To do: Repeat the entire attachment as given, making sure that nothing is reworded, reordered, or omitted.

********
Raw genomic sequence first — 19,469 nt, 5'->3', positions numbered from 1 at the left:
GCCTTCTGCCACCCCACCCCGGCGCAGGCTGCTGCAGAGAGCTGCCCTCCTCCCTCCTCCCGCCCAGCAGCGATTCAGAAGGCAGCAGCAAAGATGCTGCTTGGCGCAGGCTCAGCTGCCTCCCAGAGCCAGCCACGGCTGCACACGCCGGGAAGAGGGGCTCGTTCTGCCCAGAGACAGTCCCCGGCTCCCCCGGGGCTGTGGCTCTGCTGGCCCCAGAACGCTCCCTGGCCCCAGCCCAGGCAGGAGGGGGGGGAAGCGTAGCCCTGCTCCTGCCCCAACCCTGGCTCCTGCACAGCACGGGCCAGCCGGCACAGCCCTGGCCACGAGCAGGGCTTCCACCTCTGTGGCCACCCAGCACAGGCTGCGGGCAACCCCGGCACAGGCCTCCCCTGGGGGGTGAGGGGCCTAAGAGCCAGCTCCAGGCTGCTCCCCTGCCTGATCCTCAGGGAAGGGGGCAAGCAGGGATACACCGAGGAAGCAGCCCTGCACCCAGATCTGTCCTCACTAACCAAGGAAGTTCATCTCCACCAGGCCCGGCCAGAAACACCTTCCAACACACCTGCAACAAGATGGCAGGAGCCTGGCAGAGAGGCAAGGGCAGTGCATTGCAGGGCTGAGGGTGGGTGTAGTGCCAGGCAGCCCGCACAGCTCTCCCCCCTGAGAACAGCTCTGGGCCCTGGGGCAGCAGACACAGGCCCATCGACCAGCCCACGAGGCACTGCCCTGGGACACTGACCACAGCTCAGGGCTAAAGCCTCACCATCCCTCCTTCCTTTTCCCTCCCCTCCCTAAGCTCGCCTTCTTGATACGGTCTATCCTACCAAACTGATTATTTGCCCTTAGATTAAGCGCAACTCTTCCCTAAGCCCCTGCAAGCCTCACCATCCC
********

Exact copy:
Raw genomic sequence first — 19,469 nt, 5'->3', positions numbered from 1 at the left:
GCCTTCTGCCACCCCACCCCGGCGCAGGCTGCTGCAGAGAGCTGCCCTCCTCCCTCCTCCCGCCCAGCAGCGATTCAGAAGGCAGCAGCAAAGATGCTGCTTGGCGCAGGCTCAGCTGCCTCCCAGAGCCAGCCACGGCTGCACACGCCGGGAAGAGGGGCTCGTTCTGCCCAGAGACAGTCCCCGGCTCCCCCGGGGCTGTGGCTCTGCTGGCCCCAGAACGCTCCCTGGCCCCAGCCCAGGCAGGAGGGGGGGGAAGCGTAGCCCTGCTCCTGCCCCAACCCTGGCTCCTGCACAGCACGGGCCAGCCGGCACAGCCCTGGCCACGAGCAGGGCTTCCACCTCTGTGGCCACCCAGCACAGGCTGCGGGCAACCCCGGCACAGGCCTCCCCTGGGGGGTGAGGGGCCTAAGAGCCAGCTCCAGGCTGCTCCCCTGCCTGATCCTCAGGGAAGGGGGCAAGCAGGGATACACCGAGGAAGCAGCCCTGCACCCAGATCTGTCCTCACTAACCAAGGAAGTTCATCTCCACCAGGCCCGGCCAGAAACACCTTCCAACACACCTGCAACAAGATGGCAGGAGCCTGGCAGAGAGGCAAGGGCAGTGCATTGCAGGGCTGAGGGTGGGTGTAGTGCCAGGCAGCCCGCACAGCTCTCCCCCCTGAGAACAGCTCTGGGCCCTGGGGCAGCAGACACAGGCCCATCGACCAGCCCACGAGGCACTGCCCTGGGACACTGACCACAGCTCAGGGCTAAAGCCTCACCATCCCTCCTTCCTTTTCCCTCCCCTCCCTAAGCTCGCCTTCTTGATACGGTCTATCCTACCAAACTGATTATTTGCCCTTAGATTAAGCGCAACTCTTCCCTAAGCCCCTGCAAGCCTCACCATCCC